The night elves systematically dismantled the troll’s defenses and supply chains. Unable to counter the elves’ destructive magics, the trolls buckled under the onslaught. The territories of the Gurubashi and Amani empires fragmented within only a few years, and the night elves' shockingly quick victory incurred the trolls' eternal hatred.

Eventually the night elves were burned by the arcane fires they had sought to control: the elves' reckless use of magic lured the Burning Legion to the world of Azeroth. The demons crushed much of the night elves’ civilization. There are no records to indicate that the Legion attacked either troll civilization, but it is likely that battles took place across the breadth of the continent.

At the end of this terrible conflict, known today as the War of the Ancients, the Well of Eternity imploded. The resulting shockwave shattered ancient Kalimdor into several landmasses and drove the center of the continent far beneath the sea. Large tracts of land that once belonged to the Amani and Gurubashi empires still exist in the present-day lands of Quel’Thalas and Stranglethorn, respectively.

A Savage God

The long centuries following the Great Sundering were difficult ones for the troll race. The dauntless trolls rebuilt their ravaged cities and set about reclaiming some of their former power. Even so, famine and terror became commonplace within the broken kingdoms. The jungle trolls, driven to desperate ends, sought aid from ancient mystical forces. Both troll empires shared a central belief in a great pantheon of primitive gods, but the Gurubashi empire alone would fall under the sway of the darkest one.

Hakkar the Soulflayer answered the jungle trolls’ plea. Hakkar gave the trolls his secrets of blood and helped them extend their civilization across most of Stranglethorn Vale and certain islands in the South Seas. He brought the jungle trolls great power, but in return the bloodthirsty god required that souls be sacrificed to him.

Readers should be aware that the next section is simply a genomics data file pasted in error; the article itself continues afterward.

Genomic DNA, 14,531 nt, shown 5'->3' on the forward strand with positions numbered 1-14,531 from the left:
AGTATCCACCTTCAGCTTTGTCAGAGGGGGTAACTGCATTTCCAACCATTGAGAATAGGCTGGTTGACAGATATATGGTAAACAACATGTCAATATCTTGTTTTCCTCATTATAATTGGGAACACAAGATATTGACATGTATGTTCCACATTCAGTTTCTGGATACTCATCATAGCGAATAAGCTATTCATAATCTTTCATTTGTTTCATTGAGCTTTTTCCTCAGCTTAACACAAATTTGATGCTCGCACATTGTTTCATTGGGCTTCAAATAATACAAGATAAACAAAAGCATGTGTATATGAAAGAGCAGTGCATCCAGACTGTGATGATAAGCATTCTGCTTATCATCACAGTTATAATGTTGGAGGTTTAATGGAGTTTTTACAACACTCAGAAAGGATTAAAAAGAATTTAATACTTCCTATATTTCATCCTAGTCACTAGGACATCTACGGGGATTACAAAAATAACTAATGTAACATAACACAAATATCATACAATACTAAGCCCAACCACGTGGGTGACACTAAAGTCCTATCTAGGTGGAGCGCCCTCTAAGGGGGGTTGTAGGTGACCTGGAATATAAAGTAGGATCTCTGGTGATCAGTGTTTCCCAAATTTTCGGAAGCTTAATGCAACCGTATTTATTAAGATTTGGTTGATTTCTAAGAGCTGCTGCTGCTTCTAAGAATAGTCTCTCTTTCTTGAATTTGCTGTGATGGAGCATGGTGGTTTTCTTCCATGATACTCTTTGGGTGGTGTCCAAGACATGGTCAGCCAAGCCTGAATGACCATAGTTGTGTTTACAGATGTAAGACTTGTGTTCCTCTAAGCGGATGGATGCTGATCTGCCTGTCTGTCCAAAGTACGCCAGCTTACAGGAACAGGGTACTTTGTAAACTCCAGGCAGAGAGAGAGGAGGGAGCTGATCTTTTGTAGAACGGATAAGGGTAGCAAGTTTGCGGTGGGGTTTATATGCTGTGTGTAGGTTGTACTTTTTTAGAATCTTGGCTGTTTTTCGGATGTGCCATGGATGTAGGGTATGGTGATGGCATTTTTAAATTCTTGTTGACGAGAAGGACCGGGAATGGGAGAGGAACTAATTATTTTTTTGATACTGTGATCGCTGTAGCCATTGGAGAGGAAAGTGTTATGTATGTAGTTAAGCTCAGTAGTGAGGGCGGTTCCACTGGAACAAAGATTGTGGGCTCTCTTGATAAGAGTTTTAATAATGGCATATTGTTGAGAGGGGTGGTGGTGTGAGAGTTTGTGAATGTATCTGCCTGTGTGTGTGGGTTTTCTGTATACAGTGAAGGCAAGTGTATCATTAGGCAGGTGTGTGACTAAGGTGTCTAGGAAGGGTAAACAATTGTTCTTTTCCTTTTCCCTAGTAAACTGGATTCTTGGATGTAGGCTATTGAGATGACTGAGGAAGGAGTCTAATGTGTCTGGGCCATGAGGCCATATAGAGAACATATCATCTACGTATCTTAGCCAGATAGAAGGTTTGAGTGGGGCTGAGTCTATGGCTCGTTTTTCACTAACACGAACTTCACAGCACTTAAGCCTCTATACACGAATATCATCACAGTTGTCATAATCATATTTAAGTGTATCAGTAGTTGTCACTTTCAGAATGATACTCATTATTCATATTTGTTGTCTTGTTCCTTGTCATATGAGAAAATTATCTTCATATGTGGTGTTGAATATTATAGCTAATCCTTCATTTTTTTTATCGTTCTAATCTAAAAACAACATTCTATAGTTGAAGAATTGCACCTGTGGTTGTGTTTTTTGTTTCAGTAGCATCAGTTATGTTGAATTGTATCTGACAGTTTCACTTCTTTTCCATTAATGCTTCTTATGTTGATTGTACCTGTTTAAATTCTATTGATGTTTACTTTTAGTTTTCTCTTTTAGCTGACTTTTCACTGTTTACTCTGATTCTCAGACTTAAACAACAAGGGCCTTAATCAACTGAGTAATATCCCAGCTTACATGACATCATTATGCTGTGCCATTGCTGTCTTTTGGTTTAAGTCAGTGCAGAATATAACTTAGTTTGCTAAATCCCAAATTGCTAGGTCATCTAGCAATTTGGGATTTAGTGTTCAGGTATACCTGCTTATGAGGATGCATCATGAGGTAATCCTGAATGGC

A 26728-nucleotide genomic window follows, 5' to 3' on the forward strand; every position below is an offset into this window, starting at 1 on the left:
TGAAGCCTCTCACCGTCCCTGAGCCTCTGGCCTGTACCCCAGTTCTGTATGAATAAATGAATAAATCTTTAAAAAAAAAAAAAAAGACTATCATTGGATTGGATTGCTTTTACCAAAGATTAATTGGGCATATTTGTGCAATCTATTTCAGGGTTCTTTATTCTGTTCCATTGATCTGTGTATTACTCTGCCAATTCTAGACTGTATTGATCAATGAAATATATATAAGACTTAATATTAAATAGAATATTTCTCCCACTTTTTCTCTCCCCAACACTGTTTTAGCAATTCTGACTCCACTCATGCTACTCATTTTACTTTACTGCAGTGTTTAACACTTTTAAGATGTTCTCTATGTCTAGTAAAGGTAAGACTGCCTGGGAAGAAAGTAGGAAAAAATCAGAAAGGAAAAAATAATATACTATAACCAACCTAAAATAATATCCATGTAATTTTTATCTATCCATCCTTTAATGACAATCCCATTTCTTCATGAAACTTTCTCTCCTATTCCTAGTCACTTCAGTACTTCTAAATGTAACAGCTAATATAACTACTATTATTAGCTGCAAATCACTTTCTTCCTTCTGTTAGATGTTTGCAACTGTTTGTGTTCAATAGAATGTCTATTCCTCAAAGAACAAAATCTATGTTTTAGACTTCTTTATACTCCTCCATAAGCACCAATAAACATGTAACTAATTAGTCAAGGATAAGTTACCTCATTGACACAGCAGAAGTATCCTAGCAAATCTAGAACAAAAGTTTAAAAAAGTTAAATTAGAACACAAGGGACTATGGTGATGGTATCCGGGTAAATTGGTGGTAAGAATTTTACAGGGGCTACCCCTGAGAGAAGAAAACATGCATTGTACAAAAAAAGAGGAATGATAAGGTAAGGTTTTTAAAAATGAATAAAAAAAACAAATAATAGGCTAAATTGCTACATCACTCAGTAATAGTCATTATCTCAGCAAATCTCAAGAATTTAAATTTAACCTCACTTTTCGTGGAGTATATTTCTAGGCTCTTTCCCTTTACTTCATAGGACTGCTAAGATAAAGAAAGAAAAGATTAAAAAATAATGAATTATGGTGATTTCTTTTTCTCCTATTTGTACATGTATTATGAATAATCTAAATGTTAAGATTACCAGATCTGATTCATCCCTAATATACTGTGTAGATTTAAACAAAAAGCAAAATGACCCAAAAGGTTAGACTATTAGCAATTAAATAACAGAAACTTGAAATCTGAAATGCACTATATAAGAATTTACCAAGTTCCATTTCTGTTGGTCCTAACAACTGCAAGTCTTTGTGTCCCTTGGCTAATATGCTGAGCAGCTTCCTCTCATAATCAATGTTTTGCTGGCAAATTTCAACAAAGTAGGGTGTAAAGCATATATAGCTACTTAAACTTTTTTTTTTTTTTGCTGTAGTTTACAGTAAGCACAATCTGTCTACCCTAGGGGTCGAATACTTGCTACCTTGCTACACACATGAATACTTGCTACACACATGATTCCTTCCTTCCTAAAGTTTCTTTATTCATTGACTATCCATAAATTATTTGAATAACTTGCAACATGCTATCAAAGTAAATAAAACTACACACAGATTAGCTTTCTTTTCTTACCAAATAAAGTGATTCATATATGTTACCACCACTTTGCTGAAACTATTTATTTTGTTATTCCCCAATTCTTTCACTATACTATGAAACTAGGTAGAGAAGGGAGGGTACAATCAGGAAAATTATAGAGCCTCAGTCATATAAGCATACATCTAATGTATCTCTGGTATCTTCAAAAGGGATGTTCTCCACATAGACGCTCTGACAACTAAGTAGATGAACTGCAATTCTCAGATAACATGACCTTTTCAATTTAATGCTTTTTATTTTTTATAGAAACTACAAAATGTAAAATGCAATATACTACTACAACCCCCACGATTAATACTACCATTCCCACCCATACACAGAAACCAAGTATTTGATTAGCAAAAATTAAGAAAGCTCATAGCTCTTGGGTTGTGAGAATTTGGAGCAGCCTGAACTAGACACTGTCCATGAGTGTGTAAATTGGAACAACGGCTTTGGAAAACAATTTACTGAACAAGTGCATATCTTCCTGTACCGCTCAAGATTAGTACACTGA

His demands quickly escalated, and he grew impatient with his loyal priests, the Hakkari. He told them to find a way to summon him physically into the world, so that he might directly drain the blood of his victims. So vast was his hunger that he dreamed of devouring the lives of all mortal creatures. Most of the Hakkari had already begun to guess at his insatiable appetite, and they were horrified at the prospect of the damage he might wreak and the power he might gain if given the ability to feed unchecked. Nonetheless, the Atal'ai, a small extremist faction of the Hakkari, decided to do as Hakkar wished.

Civil War Among the Jungle Trolls

Before the Atal'ai could complete the summoning, the other jungle trolls, including the Hakkari, rose up in open revolt against the cruel god. Even the Zandalar tribe was drawn into the conflict, for they saw that Hakkar presented a deadly threat to the entire world. The magics that were unleashed laid waste to Zul'Gurub, but just as the battle seemed most hopeless, the trolls succeeded in destroying Hakkar’s avatar. Driven from the jungles, the Atal'ai were hunted nearly to extinction. Only a small group of Atal'ai escaped into the Swamp of Sorrows, where they secretly built a great temple to their god: the Temple of Atal'Hakkar.